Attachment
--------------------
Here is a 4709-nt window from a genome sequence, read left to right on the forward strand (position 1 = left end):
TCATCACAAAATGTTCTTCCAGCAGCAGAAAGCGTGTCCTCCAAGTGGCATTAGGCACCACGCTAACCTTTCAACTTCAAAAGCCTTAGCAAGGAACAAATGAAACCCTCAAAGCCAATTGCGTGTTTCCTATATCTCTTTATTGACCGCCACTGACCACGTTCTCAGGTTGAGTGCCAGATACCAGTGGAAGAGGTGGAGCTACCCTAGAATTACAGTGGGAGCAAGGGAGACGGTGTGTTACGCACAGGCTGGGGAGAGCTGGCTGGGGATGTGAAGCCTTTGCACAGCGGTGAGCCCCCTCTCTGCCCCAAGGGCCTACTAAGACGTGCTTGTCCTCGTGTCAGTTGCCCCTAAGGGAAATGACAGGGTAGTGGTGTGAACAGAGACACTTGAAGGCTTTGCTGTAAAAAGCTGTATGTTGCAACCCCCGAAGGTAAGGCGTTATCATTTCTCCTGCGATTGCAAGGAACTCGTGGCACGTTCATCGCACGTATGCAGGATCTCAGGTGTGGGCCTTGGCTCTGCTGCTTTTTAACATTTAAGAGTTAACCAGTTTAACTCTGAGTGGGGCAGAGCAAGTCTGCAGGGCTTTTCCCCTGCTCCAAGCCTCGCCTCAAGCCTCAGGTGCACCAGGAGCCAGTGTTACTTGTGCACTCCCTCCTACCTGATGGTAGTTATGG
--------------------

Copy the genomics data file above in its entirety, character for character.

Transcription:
Here is a 4709-nt window from a genome sequence, read left to right on the forward strand (position 1 = left end):
TCATCACAAAATGTTCTTCCAGCAGCAGAAAGCGTGTCCTCCAAGTGGCATTAGGCACCACGCTAACCTTTCAACTTCAAAAGCCTTAGCAAGGAACAAATGAAACCCTCAAAGCCAATTGCGTGTTTCCTATATCTCTTTATTGACCGCCACTGACCACGTTCTCAGGTTGAGTGCCAGATACCAGTGGAAGAGGTGGAGCTACCCTAGAATTACAGTGGGAGCAAGGGAGACGGTGTGTTACGCACAGGCTGGGGAGAGCTGGCTGGGGATGTGAAGCCTTTGCACAGCGGTGAGCCCCCTCTCTGCCCCAAGGGCCTACTAAGACGTGCTTGTCCTCGTGTCAGTTGCCCCTAAGGGAAATGACAGGGTAGTGGTGTGAACAGAGACACTTGAAGGCTTTGCTGTAAAAAGCTGTATGTTGCAACCCCCGAAGGTAAGGCGTTATCATTTCTCCTGCGATTGCAAGGAACTCGTGGCACGTTCATCGCACGTATGCAGGATCTCAGGTGTGGGCCTTGGCTCTGCTGCTTTTTAACATTTAAGAGTTAACCAGTTTAACTCTGAGTGGGGCAGAGCAAGTCTGCAGGGCTTTTCCCCTGCTCCAAGCCTCGCCTCAAGCCTCAGGTGCACCAGGAGCCAGTGTTACTTGTGCACTCCCTCCTACCTGATGGTAGTTATGG